If you have liver disease, staying up to date with recommended vaccines can help protect your health.

For those with chronic liver disease, getting an infection can cause serious liver damage and can make it difficult for the liver to function properly. An infection can lead to cirrhosis—a severe scarring of the liver that can be life-threatening.

Vaccination is safe and can help protect against serious disease and related complications that can lead to hospitalization and even death.

If you are a liver transplant recipient, vaccines can help protect you from preventable diseases which is important because the immune suppression required to protect your transplant increases your risk for infection. Most vaccines are safe and effective, but you should talk with a trusted healthcare professional before getting vaccinated because live virus vaccines should not be given to liver transplant recipients and others who are immunocompromised.

Share these social media graphics to help raise awareness:


What Vaccines Do People with Liver Disease Need?

The Centers for Disease Control and Prevention (CDC) recommends the following vaccines for people with liver disease:


Everyone age 6 months and older should stay up to date on COVID-19 vaccines.

People who have liver disease, especially those with cirrhosis, are more likely to die when infected with the virus that causes COVID-19.

Transplant recipients and others who are moderately or severely immunocompromised may need additional doses of COVID-19 vaccines. Monoclonal antibodies also can help prevent COVID-19 infection in those whose immune systems are too weak to benefit from a COVID-19 vaccine.

Talk with a trusted healthcare professional about whether vaccines or monoclonal antibodies are recommended to help protect you against COVID-19.

Flu (Influenza)

Everyone age 6 months and older should get vaccinated against flu every year.

If you have cirrhosis, getting infected with flu puts you at higher risk of developing severe related complications including death. A study conducted during a serious flu outbreak in Germany found that flu infection could trigger liver failure in patients with cirrhosis. Another study found that people with chronic liver disease who got vaccinated against flu were 27% less likely to be admitted to a hospital.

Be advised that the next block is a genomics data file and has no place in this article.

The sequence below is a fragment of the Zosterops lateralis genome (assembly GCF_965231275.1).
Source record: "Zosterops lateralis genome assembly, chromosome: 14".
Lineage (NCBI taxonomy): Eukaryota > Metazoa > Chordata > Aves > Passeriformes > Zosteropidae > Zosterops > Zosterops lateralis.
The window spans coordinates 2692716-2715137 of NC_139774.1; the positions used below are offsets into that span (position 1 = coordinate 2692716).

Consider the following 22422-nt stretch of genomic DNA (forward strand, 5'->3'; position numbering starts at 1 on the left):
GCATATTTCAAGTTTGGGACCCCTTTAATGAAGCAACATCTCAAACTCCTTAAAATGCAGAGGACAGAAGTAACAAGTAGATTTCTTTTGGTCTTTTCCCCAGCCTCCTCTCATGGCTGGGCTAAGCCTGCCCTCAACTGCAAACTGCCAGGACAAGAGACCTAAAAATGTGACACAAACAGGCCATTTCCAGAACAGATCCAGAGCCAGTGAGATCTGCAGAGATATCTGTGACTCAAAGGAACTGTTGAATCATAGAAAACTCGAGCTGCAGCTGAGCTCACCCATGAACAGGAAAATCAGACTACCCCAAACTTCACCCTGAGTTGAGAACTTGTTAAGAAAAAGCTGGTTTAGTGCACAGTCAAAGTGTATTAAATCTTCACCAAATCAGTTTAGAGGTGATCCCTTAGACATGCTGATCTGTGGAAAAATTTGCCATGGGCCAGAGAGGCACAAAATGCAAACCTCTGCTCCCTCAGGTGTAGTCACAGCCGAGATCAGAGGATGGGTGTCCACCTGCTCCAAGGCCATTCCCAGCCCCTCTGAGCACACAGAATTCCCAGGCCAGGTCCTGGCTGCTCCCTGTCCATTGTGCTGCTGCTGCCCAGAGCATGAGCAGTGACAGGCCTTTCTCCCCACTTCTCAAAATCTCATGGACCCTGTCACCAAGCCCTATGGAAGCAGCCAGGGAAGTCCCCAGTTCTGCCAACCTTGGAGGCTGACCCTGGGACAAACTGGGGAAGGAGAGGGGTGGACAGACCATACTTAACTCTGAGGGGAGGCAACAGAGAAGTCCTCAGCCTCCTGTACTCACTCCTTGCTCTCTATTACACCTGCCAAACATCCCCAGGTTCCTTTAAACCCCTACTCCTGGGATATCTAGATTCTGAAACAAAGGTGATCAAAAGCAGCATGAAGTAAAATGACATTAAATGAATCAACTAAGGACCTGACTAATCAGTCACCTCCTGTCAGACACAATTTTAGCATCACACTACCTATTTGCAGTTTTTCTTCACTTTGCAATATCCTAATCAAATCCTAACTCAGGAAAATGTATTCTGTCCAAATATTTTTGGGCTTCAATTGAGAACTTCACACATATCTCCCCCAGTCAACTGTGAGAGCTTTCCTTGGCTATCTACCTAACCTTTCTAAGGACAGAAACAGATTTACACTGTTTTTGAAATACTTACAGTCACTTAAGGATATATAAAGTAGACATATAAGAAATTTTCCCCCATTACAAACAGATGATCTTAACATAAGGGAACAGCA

There are several types of flu vaccines, most of which are safe and effective in people with liver disease, including those who have had a liver transplant. But, transplant recipients and others who are immunocompromised should not receive a nasal flu vaccine because it contains live (weakened) influenza viruses.

Hepatitis A

People who have liver disease have a greater risk of serious complications from hepatitis A. Those with chronic liver disease, including those who have hepatitis B or hepatitis C, should be vaccinated against hepatitis A.

Hepatitis B

Vaccination is the best way to prevent hepatitis B infection and potential complications, including liver cancer. Hepatitis B vaccination is recommended for people who have hepatitis C or other causes of chronic liver disease. All adults should be tested for hepatitis B infection at least once, and everyone in the US between age 19-59 years should be vaccinated against hepatitis B.

Pneumococcal Disease

Pneumococcal disease is caused by bacteria that can attack different parts of the body and can cause pneumonia (lung infection), bacteremia (blood infection), and meningitis (infection of the lining of the brain and spinal cord).

People with chronic liver disease are twice as likely to develop invasive pneumococcal disease and are more likely to be hospitalized or die due to pneumococcal disease than the general population.

Pneumococcal vaccination is recommended for:

  • All children younger than age 2 years
  • All adults age 65 years and older
  • Individuals age 2 to 64 years with certain chronic health conditions or other risk factors, including those with liver disease

Tetanus, Diphtheria, Pertussis

Everyone age 2 months and older should be vaccinated against tetanus, diphtheria, and pertussis (whooping cough). In the US, most infants receive a combined vaccine called DTaP (diphtheria-tetanus-acellular pertussis). Adults, older children, and adolescents should receive a booster of the combination vaccine, Tdap (tetanus-diphtheria-acellular pertussis) or Td (tetanus-diphtheria), every 10 years. Pregnant women should also receive a dose of Tdap vaccine during each pregnancy.

These combination vaccines protect against 3 potentially serious diseases:

  • Tetanus can cause severe muscle spasms, leading to “locking” of the jaw, making it hard to open the mouth or swallow, and in severe cases, tetanus infections can lead to death
  • Diphtheria can lead to breathing problems, heart failure, paralysis, and sometimes death
  • Pertussis (whooping cough) can cause coughing spells that are so severe that it can be hard to breathe, sleep, or eat, and can be deadly for infants.

Other Vaccines You May Need

Talk with a trusted healthcare professional about other vaccines you may need, depending on your age and other factors. Note that those who are immunocompromised, including liver transplant recipients, should not receive any vaccine that contains live (weakened) viruses.

If your healthcare professional does not offer the vaccines you need, ask for a referral to ensure you get all the vaccines recommended for you.


Reviewed May 2024

Sources: Centers for Disease Control and Prevention, American Liver Foundation